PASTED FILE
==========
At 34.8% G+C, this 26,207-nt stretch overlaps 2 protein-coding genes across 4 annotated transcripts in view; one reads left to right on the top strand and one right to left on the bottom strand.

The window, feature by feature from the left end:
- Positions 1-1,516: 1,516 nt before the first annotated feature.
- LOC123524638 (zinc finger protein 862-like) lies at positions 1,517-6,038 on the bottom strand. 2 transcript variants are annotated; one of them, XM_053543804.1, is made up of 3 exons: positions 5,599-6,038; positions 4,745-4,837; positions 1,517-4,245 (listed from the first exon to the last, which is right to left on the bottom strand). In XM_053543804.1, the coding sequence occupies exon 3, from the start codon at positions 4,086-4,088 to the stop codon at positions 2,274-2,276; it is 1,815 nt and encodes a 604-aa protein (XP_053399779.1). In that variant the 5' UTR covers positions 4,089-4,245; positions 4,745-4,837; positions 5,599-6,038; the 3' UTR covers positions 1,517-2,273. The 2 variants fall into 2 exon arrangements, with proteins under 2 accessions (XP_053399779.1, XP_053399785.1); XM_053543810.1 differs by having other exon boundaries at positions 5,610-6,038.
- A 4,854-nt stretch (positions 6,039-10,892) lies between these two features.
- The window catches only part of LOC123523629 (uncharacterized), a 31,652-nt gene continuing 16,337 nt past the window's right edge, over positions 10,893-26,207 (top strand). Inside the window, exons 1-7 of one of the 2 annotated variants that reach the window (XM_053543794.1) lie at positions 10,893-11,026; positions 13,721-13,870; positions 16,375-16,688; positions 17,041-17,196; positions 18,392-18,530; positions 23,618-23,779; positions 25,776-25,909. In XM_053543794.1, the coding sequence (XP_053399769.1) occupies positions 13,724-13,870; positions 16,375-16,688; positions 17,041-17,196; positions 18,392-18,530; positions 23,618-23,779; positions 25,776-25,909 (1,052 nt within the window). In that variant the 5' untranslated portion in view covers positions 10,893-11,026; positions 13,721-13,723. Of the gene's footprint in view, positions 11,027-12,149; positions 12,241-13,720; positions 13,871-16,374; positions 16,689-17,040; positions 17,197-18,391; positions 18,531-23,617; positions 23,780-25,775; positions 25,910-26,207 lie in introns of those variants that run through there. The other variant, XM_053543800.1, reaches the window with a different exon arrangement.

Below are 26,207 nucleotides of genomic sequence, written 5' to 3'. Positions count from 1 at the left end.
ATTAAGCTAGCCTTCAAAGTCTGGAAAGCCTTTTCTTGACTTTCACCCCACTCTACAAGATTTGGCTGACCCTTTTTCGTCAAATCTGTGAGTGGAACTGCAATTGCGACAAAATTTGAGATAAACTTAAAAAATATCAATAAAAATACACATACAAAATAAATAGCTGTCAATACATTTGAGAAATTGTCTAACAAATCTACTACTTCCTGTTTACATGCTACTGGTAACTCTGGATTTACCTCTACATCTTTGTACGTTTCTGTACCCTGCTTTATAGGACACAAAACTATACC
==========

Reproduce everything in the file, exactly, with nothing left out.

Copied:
At 34.8% G+C, this 26,207-nt stretch overlaps 2 protein-coding genes across 4 annotated transcripts in view; one reads left to right on the top strand and one right to left on the bottom strand.

The window, feature by feature from the left end:
- Positions 1-1,516: 1,516 nt before the first annotated feature.
- LOC123524638 (zinc finger protein 862-like) lies at positions 1,517-6,038 on the bottom strand. 2 transcript variants are annotated; one of them, XM_053543804.1, is made up of 3 exons: positions 5,599-6,038; positions 4,745-4,837; positions 1,517-4,245 (listed from the first exon to the last, which is right to left on the bottom strand). In XM_053543804.1, the coding sequence occupies exon 3, from the start codon at positions 4,086-4,088 to the stop codon at positions 2,274-2,276; it is 1,815 nt and encodes a 604-aa protein (XP_053399779.1). In that variant the 5' UTR covers positions 4,089-4,245; positions 4,745-4,837; positions 5,599-6,038; the 3' UTR covers positions 1,517-2,273. The 2 variants fall into 2 exon arrangements, with proteins under 2 accessions (XP_053399779.1, XP_053399785.1); XM_053543810.1 differs by having other exon boundaries at positions 5,610-6,038.
- A 4,854-nt stretch (positions 6,039-10,892) lies between these two features.
- The window catches only part of LOC123523629 (uncharacterized), a 31,652-nt gene continuing 16,337 nt past the window's right edge, over positions 10,893-26,207 (top strand). Inside the window, exons 1-7 of one of the 2 annotated variants that reach the window (XM_053543794.1) lie at positions 10,893-11,026; positions 13,721-13,870; positions 16,375-16,688; positions 17,041-17,196; positions 18,392-18,530; positions 23,618-23,779; positions 25,776-25,909. In XM_053543794.1, the coding sequence (XP_053399769.1) occupies positions 13,724-13,870; positions 16,375-16,688; positions 17,041-17,196; positions 18,392-18,530; positions 23,618-23,779; positions 25,776-25,909 (1,052 nt within the window). In that variant the 5' untranslated portion in view covers positions 10,893-11,026; positions 13,721-13,723. Of the gene's footprint in view, positions 11,027-12,149; positions 12,241-13,720; positions 13,871-16,374; positions 16,689-17,040; positions 17,197-18,391; positions 18,531-23,617; positions 23,780-25,775; positions 25,910-26,207 lie in introns of those variants that run through there. The other variant, XM_053543800.1, reaches the window with a different exon arrangement.

Below are 26,207 nucleotides of genomic sequence, written 5' to 3'. Positions count from 1 at the left end.
ATTAAGCTAGCCTTCAAAGTCTGGAAAGCCTTTTCTTGACTTTCACCCCACTCTACAAGATTTGGCTGACCCTTTTTCGTCAAATCTGTGAGTGGAACTGCAATTGCGACAAAATTTGAGATAAACTTAAAAAATATCAATAAAAATACACATACAAAATAAATAGCTGTCAATACATTTGAGAAATTGTCTAACAAATCTACTACTTCCTGTTTACATGCTACTGGTAACTCTGGATTTACCTCTACATCTTTGTACGTTTCTGTACCCTGCTTTATAGGACACAAAACTATACC